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Sony Alpha 100 | Digital Camera Review | Camera
The Sony Alpha 100 looks good and feels pretty much as you would expect. First impressions are important and fortunately, this camera scores well on this point. It is not an ultra light camera, partly because of the battery and partly due to the heavy mechanics of the image stabilisation. Extra weight is not always a bad thing; a heavier camera is easier to hold steady. The hand grip is well designed which is good for positioning and stability.
Sony Alpha 100 | Digital Camera Sony Alpha 100 | Digital Camera
Sony A100 DSLR - Bayonet
There is not much to see on the front of the Sony Alpha 100. A LED for the self-timer on the hand grip, a depth-of-field control button to the bottom left of the mount and the lens unlock to the right of the bayonet. That's it, but it's enough. The lens mount is metal with an orange edge. This remains visible when the lens is on it, and I have to say that I really like this subtle, attractive style logo.

Sony Alpha 100 camera - Buttons
The sides of the Sony Alpha 100 DSLR camera are as simple as the front. To the right hand side, there is a switch to turn the auto focus on or off and there is a interface behind the rubber for the optional external power supply. There is also an eyelet for a camera strap. The left of the camera has only a door for the CompactFlash format flash memory card. There is also a USB 2.0 Hi-Speed interface behind the flap. To the right there is a second eyelet for the strap. The Lithium Ion battery is placed underneath the hand grip and there is a metal universal connection for the tripod in the middle.

Sony A100 digital reflex camera - Settings
If we look at the camera from above, we can see lots more buttons. To the far right the most important settings are placed around the mode button. You must set the mode dial at the correct setting and you can change settings by holding in the mode button. On top of the prism there is a built-in flash that you need to fold out manually. The hot shoe for the external flash has the same connection as that in the Konica Minolta and is therefore not universal. In a way, this is a pity and a missed opportunity, but it is also understandable. The different exposure programs are chosen with the command dial to the right of the flash. In addition to the requisite pictograms there is also an aperture and shutter priority and manual setting. To the right of this is the button to arrange the speed of the continuous mode and the self timer. The shutter release button is logically placed on top of the hand grip with the only mode dial on the camera.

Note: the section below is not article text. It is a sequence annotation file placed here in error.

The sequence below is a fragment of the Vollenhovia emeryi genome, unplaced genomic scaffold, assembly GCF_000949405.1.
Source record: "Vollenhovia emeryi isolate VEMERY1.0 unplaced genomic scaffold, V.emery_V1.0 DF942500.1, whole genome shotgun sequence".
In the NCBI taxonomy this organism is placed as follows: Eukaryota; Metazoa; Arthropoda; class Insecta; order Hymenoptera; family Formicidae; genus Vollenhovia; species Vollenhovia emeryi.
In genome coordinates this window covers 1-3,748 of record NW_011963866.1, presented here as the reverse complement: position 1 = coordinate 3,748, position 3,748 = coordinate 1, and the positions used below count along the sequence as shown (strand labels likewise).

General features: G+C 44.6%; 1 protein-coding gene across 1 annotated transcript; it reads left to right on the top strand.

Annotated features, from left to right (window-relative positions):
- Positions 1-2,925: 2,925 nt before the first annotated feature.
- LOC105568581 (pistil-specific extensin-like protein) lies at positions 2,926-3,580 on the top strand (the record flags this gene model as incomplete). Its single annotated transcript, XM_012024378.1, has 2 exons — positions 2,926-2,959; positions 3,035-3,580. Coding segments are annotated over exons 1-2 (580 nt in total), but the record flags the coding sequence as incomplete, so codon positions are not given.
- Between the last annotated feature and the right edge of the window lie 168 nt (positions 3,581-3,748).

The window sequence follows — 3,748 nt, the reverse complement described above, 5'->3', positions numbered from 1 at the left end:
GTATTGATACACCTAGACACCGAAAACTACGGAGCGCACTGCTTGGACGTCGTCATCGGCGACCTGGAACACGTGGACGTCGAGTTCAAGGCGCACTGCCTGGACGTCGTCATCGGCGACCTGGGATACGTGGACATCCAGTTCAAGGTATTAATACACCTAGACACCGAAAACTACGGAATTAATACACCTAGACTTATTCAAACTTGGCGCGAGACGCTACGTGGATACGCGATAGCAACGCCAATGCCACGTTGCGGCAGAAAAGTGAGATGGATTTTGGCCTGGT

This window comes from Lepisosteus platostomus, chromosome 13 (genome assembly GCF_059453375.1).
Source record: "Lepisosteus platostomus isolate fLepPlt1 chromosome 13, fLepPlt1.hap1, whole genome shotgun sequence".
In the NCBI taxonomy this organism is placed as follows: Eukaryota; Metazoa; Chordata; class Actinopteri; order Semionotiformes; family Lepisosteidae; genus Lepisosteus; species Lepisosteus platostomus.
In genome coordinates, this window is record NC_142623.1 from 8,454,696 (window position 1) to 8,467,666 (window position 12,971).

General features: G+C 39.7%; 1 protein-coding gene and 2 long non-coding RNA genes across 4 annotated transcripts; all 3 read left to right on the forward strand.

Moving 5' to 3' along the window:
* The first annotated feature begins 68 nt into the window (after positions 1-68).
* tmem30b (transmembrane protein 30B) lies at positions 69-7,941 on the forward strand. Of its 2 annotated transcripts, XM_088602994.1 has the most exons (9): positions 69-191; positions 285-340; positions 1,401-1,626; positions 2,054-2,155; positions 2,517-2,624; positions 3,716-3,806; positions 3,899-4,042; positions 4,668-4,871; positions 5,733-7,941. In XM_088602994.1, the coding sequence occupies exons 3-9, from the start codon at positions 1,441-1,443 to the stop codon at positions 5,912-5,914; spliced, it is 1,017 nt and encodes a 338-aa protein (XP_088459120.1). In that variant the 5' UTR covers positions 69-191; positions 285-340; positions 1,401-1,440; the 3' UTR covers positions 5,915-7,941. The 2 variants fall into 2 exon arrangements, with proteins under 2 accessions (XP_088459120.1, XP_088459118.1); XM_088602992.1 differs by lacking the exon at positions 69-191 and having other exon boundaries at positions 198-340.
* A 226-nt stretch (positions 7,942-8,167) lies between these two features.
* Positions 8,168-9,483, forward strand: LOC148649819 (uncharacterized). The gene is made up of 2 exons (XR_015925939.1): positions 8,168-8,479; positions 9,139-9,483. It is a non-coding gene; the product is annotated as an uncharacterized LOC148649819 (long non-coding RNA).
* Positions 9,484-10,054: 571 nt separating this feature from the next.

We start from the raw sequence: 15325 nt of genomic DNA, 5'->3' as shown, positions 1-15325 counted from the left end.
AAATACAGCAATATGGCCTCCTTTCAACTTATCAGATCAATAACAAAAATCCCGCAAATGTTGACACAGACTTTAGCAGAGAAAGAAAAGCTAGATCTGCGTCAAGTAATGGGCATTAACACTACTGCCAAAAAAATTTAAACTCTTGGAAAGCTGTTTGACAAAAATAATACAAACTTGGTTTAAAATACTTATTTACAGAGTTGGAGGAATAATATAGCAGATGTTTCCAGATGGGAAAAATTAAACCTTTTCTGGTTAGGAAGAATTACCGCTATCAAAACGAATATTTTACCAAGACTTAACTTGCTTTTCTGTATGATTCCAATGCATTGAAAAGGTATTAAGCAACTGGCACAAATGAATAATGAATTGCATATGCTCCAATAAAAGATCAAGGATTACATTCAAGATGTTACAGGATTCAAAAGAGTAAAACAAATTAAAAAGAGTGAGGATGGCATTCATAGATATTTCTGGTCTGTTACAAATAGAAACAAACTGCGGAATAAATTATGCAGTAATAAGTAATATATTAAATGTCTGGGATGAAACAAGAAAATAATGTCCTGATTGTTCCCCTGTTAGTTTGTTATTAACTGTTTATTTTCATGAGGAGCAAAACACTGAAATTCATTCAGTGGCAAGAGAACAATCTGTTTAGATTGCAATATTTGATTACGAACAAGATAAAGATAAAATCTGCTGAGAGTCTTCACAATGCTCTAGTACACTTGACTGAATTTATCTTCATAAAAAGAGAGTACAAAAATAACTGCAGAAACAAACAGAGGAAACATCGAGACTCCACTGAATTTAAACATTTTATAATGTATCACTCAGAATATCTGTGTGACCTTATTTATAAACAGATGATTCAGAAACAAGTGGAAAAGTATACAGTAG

Sony A-100 reflex camera - 2,5 inch LCD display
The back of the Sony Alpha 100 DSLR is dominated by the large 2.5 inch screen. This is a high quality LCD screen, although the photos look just a bit too saturated. On top of the screen, there is a viewfinder with the dioptre setting behind the rubber. There are two black surfaces under the viewfinder that detect if you have the camera in front of you. Actually, these sensors just notice if there is something in front of the viewfinder. They also react to dust particles, etc. The optical viewfinder is quite good; it's nice, clear and well ordered but a bit on the small side. Enough information is given on the viewfinder, including the how effective the Super Steady Shot is.

Sony Alpha-100 SLR - Main switch & Menu buttons
To the left of the viewfinder and the screen is a row of buttons. The top one is the main switch and it must be said that Sony has chosen a strange location for this switch. Normally, the main switch is beside the release button or on the right side. I suppose it's a matter of getting used to it. Arranged underneath each other are the buttons for the menu, the switch between the screen reproduction, the rubbish bin and the play back button. Everything regarding looking at the pictures is shown in dark blue, which is difficult to see in the dark.

Sony Alpha 100 digital SLR camera - Exposure compensation
Above right is the button for exposure compensation that is used for the aperture with manual exposure and the exposure lock. The two buttons are for looking at pictures and zooming in and out. To the right of the screen is a switch button for selecting one of the nine focus points. This switch is also used to navigate the menu and if looking back at pictures, you can call up a histogram quickly or turn the picture. There is a connection for the remote control under the switch button behind the rubber. The switch also turns the Super Steady Shot on or off. Finally, a lamp near the door for the memory card indicates if any activity is taking place in the card.
Sony Alpha 100 Sony Alpha 100
   
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